Sunday, October 21, 2012

Review: Blue October, Stars in Stereo, Empires at House of Blues, 10/14

Words & photos by Eliana Siegal

WCR's Eliana Siegal was at House of Blues last Sunday to catch Blue October, Stars in Stereo and Chicago's own Empires. Check out her thoughts on each band's set below, and head over to the Saudade Photography Facebook page for many more photos from the night.

Stars in Stereo:
Stars in Stereo
For a band that had only been around for a few years, Stars in Stereo's set surprised me, since it was delivered with more skill than I had expected. The band played a few strong original songs before they went into a sexy rendition of the Nine Inch Nails' song "Closer"; the audience's eyes widened and then crinkled with recognition at the song they knew. This performance was even more blush-inducing than the original. Becca Hollcraft, the singer, was reminiscent to me of a young, jaded Amy Lee: a powerhouse of sound and of searching lyrics. The rest of the band was not content to leave the spotlight to her--they joined in on the frantic jumping and excited head-shaking themselves. Stars' confident performance made for a great introduction to the bands that followed.

This show took place on the Quiet Mind tour, which was Empires' first time supporting a band on a full tour; the new, bigger, venues were definitely suited for their boot-rattling rock sound. Singer (and occasional tambourinist) Sean Van Vleet gazed heavy-lidded out at the crowd as the set began, as though he was singing "Hello Lover" to each watching face. The band seemed happy to be back in their hometown, and the enthusiasm they all put into the performance showed it. As, of course, did their grins. The third song, "Hells Heroes," was introduced as "a song for those who wake up on Sunday morning and just don't feel like going to church." Van Vleet's emotive voice made it clear that he included himself in that group of people. Guitarists Tom Conrad and Max Steger wielded their axes with the "fire in their gut" Van Vleet mentioned had been a result of the band's explosive Lollapalooza set in August. Bassist Julio Tavarez was almost as eye-catching as the singer, playing his instrument like it was a lover, and making what seemed like every possible face as he did. Drummer Mike Robinson kept up the rythm with just the right amount of power the songs called for. The seven-song set went by far too quickly, and I'm sure I wasn't the only one in the room who wished they'd had a few more tunes.

Blue October:
The first word that came to mind was I watched Blue October play was "impassioned." It was an interesting contrast -- to see the man on-stage elegant and sharp in a three-piece suit begin to reveal himself to us through the music. The words he sang were simple enough to resonate with all in the audience, and were conveyed with such a sincerity that even I couldn't help but be moved. This is clearly a band who has soul. Their music spans over 15 years and five studio albums, and the crowd that night spanned at least three decades; I was impressed that they had reached such a wide range of people. The band thundered through their extended 20-song set without losing their momentum or the attention of the crowd who, all throughout, kept up melodically as if it was the band’s first song.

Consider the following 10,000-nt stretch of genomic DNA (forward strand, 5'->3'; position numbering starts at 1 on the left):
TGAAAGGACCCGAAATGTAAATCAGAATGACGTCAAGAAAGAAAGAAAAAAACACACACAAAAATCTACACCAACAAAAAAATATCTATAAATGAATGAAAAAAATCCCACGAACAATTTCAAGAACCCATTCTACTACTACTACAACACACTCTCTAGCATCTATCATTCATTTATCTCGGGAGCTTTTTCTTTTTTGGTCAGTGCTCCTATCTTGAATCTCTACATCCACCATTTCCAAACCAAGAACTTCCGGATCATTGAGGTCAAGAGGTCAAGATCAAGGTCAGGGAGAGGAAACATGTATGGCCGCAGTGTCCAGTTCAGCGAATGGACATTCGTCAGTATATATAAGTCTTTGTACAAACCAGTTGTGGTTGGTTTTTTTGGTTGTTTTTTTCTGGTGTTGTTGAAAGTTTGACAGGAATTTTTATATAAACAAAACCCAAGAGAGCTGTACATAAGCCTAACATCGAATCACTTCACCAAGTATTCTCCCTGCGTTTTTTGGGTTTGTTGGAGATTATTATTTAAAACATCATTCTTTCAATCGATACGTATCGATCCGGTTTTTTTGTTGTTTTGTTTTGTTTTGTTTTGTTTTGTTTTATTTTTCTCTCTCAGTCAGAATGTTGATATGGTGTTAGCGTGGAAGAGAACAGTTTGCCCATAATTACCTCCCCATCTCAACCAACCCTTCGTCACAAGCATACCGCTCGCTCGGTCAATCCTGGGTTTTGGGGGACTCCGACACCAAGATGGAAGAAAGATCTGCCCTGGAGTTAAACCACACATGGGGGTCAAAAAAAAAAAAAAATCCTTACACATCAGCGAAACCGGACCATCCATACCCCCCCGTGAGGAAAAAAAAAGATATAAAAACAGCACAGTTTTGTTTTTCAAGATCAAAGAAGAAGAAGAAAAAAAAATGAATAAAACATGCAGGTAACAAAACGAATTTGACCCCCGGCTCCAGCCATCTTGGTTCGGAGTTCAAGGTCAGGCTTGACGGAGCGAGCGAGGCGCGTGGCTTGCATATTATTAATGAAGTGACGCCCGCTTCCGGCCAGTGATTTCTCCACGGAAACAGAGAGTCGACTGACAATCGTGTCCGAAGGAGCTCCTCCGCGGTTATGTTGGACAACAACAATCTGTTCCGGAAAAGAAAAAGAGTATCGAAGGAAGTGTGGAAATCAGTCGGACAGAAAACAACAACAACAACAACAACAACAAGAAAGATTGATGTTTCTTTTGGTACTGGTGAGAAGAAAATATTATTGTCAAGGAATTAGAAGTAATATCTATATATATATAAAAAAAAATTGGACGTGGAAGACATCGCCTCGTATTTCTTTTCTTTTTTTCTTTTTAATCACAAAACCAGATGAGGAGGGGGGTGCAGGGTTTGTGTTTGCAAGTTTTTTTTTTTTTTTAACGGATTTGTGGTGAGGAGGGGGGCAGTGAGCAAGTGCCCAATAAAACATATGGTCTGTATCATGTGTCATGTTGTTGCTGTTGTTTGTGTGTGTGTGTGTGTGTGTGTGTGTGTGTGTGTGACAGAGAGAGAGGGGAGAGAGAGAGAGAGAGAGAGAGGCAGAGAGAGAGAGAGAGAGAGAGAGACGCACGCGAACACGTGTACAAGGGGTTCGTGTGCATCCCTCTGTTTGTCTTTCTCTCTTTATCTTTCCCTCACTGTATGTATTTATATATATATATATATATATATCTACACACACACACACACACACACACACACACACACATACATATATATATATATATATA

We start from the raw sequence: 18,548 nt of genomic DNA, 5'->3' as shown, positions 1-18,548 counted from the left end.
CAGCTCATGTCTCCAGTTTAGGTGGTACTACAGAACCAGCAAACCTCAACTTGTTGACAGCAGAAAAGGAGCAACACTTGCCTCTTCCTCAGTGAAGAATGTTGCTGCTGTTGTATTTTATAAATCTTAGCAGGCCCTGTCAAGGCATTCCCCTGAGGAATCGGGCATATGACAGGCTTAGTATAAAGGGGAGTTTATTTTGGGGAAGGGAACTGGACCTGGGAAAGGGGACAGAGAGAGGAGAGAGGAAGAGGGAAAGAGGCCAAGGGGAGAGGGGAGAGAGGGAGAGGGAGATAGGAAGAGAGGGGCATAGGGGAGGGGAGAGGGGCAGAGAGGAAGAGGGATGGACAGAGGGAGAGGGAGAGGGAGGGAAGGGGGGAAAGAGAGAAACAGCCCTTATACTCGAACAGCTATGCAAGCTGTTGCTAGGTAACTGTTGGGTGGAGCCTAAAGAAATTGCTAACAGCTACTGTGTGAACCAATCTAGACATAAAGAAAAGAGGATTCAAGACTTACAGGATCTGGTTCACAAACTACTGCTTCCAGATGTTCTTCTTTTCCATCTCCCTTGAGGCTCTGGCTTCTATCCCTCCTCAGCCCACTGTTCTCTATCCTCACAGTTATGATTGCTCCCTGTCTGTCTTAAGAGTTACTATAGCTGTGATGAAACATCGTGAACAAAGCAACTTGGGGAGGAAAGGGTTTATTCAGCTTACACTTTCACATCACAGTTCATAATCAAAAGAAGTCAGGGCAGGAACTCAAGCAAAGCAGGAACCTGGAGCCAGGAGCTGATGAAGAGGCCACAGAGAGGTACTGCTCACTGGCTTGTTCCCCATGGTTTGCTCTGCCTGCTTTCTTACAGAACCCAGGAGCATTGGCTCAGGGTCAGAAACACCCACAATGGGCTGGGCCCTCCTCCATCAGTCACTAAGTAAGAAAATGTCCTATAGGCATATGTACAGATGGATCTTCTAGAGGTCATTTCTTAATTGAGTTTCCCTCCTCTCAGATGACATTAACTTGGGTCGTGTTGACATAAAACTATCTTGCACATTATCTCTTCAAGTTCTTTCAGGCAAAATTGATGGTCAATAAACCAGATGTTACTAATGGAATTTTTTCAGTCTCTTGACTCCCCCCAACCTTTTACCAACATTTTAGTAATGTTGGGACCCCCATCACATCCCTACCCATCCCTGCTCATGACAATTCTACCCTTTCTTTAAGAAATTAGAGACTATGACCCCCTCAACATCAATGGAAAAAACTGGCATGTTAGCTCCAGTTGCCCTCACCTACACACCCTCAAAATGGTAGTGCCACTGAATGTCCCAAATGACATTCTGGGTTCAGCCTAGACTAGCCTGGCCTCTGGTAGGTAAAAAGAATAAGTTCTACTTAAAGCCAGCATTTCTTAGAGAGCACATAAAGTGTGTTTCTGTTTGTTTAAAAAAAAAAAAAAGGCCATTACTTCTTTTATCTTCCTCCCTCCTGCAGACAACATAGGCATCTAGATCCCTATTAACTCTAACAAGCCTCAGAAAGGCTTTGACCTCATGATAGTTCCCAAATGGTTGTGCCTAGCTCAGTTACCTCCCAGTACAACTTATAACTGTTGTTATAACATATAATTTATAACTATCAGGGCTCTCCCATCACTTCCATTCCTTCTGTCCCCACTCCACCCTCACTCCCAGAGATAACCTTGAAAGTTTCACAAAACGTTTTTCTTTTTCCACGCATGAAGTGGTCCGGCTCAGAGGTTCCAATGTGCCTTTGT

At times, Justin Furstenfeld sang like he was speaking to all the people in his life who had disappointed him. On an even more personal note, Furstenfeld introduced a song toward the middle of the set by saying he had grown a lot as a person since the time he'd written a lot of those lyrics, and he wished he had listened to himself back then. In a way, some of the songs were letters to his former self. The “Quiet Mind” tour is named after the 2003 song of the same title, and is a celebration of Furstenfeld’s current state, one of less turbulence and more peace.

There were many couples in the crowd, and it seemed that as they swayed back and forth they were all envisioning their own version of "18th-Floor Balcony," thinking back to a time when they, too, "had their hearts on display for all to see." All of the words would just have been poetry if not for the sounds spun behind them. Furstenfeld was supported by his band: Ryan Delahoussaye on guitar and violin, Jeremy Furstenfeld on drums, Julian Mandrake on guitar, and Matt Noveskey on bass. The whole band played with the skill that comes from years of hard work and the music of their creation was haunting. Blue October showed every person at the show -- devoted listener and non-believer alike -- the secret to their success: honesty and passion.


  1. Awesome positive review!
    Please сorrect - Matt Noveskey on bass, and Julian Mandrake on guitar. Thank you.